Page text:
Planting trees can give most patches of earth some color and character. Although trees generally do not require a ton of maintenance aside from regular watering and intermittent pruning, they do benefit from the occasional application of fertilizer. To avoid damaging your tree, consider testing your soil first to determine what kind of fertilizer you need. Add an appropriate amount of fertilizer in the spring or fall to help your trees recover from damage and continue growing.

Part 1
Part 1 of 3:

Choosing When to Use Fertilizer

  1. Poor growth is often an indicator that a tree isn’t getting the nutrients it needs and can benefit from a suitable fertilizer. Small, pale leaves and short branches are a few clear signs. Any tree that appears damaged or dying from harsh weather, insects, diseases, or chemicals can also benefit by using the nutrients in a fertilizer to repair itself and prevent future harm.[1]
    • Healthy trees often do not need extra nutrients. Adding fertilizer to good soil can put the nutrient ratio out of whack, causing your tree to overgrow and weaken the wood.
  2. Bring a tape measure as you check out the tree’s branches. Look closely at the branches and notice the little bud scars on them. They will look like rings or brown blemishes. These scars denote how much the tree has grown, and you can measure from scar to scar on a branch to see how your tree has grown over the years.[2]
    • If the rings are spaced out evenly, you probably won’t need to take precise measurements. However, you still may wish to do this to understand exactly how much your tree is growing.
    • A new tree will grow by approximately 9 to 12 in (23 to 30 cm) every year. An older tree will grow by about 4 to 6 in (10 to 15 cm) every year.
    • Depending on the species, your tree will reach maturity within 10 to 30 years. Expect the growth to slow down by then.[3]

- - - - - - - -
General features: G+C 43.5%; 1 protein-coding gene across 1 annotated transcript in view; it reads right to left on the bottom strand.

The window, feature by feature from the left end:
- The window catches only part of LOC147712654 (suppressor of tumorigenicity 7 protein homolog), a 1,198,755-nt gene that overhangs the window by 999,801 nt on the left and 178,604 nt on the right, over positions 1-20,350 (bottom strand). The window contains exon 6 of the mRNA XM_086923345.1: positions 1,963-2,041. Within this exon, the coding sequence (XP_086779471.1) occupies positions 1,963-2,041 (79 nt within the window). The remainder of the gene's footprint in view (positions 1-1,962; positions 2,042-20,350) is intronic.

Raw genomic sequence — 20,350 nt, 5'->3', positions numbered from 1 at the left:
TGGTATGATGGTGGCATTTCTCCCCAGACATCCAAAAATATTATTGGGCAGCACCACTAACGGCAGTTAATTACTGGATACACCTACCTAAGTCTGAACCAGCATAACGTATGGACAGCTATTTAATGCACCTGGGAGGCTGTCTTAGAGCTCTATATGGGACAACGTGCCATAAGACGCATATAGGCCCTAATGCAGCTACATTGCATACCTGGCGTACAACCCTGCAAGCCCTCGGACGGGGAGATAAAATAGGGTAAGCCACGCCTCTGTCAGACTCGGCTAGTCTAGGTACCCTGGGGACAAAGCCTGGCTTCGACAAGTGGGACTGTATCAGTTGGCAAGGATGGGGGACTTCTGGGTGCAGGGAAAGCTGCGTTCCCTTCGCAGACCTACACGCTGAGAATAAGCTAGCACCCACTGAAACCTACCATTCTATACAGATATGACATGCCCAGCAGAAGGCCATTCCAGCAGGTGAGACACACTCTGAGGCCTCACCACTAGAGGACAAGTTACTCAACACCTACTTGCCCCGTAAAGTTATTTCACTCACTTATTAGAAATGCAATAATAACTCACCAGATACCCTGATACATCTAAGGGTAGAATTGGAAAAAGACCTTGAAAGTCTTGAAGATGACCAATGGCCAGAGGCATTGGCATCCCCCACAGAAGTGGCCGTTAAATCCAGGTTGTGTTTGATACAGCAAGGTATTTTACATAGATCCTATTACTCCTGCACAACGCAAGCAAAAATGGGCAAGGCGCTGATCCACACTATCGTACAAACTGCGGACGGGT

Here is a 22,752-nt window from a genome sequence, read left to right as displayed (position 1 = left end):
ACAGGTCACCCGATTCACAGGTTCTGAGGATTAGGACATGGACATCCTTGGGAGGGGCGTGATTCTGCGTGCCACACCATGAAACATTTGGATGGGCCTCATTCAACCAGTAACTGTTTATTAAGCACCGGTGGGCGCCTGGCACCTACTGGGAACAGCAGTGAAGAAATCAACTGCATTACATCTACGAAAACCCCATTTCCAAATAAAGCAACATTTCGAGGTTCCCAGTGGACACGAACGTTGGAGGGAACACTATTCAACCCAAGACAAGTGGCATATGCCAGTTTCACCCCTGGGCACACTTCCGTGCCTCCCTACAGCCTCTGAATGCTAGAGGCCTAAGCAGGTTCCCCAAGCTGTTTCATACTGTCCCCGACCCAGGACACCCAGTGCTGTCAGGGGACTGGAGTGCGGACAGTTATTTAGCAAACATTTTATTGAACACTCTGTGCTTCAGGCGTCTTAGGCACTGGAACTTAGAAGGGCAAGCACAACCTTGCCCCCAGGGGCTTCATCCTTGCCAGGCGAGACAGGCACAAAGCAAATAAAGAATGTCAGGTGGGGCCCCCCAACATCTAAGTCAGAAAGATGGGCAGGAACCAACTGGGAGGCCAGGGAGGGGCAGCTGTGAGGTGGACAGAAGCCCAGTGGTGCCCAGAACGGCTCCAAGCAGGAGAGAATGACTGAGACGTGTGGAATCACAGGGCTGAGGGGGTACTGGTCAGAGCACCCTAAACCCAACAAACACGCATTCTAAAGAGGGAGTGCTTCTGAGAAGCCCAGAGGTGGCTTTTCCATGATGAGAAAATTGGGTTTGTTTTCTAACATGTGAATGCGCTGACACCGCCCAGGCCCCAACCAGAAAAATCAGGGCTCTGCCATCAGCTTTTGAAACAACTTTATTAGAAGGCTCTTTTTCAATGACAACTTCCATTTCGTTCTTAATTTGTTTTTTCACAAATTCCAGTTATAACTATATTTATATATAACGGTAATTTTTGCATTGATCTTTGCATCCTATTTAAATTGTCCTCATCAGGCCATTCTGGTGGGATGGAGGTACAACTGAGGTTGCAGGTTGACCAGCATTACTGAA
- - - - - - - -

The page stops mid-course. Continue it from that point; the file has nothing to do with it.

3. Test the soil to discover any nutritional deficits in it. Locate the country extension office in your area. If you take a sample of the soil to them, they can give you a comprehensive analysis of what nutrients are missing in it. This test allows you to easily determine what kind of fertilizer you need. To get the proper balance of nutrients, always do this test before adding anything to the soil.[4]
    • You can also purchase a testing kit at most home improvement stores. Some of these tests may not be as detailed as an official test, but usually the results can help you figure out how to improve your soil.
    • Sometimes the soil’s pH is the problem. This isn’t fixed with fertilizer. Instead, increase the pH with garden lime and lower it with sulfur or aluminum sulphate. However, you should only adjust your soil if it's not in your tree's optimal pH range.
  4. Fertilizer applications need to be timed carefully to avoid damage to the tree. The ideal time is in fall, around October. Wait for the first frost to happen in your area, then apply the fertilizer before the ground freezes for winter. Early spring, around April and May, is also an appropriate time to add fertilizer.[5]
    • Fall is the ideal time because the tree is still active, so it will absorb nutrients and store them for spring growth.
    • If you add fertilizer too early, the tree will continue growing. You may notice new growth that dies in summer or winter, leaving damage on your tree.
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Part 2
Part 2 of 3:

Calculating How Much Fertilizer to Use

  1. A simple way to determine how much fertilizer you need is by using the size of your tree. Use a tape measure to estimate your tree’s thickness. Note the measurement so you can use it in your calculations.
    • Make sure you measure the tree’s trunk at about chest height in order to get a safe estimate on how much fertilizer you need.
  2. Aim to give most trees no more than 1 lb (0.45 kg) of fertilizer per year. This will give you the general estimate of nitrogen you need for a 1,000 sq ft (93 m2) growing space. If your tree is in a smaller yard, you should compensate by using less fertilizer.[6]
    • For example, a tree 3 in (7.6 cm) thick needs about 0.3 lb (0.14 kg) of fertilizer. 3 x 0.10 = 0.3.
    • Areas such as sidewalks, driveways, and buildings don’t count when determining the tree’s growing area. Trees near these structures will need less fertilizer overall.
    • Another way to estimate how much fertilizer you need is to multiply the tree’s age by 0.10.
  3. Making this last calculation is important in avoiding over-fertilization. The nitrogen content will be listed on your bag of fertilizer. You will see a number such as 30-3-3, which means the fertilizer is 30 parts nitrogen, 3 parts phosphorus, and 3 parts potassium. This means that there is 0.30 lb (0.14 kg) of nitrogen in 1 lb (0.45 kg) of your particular fertilizer.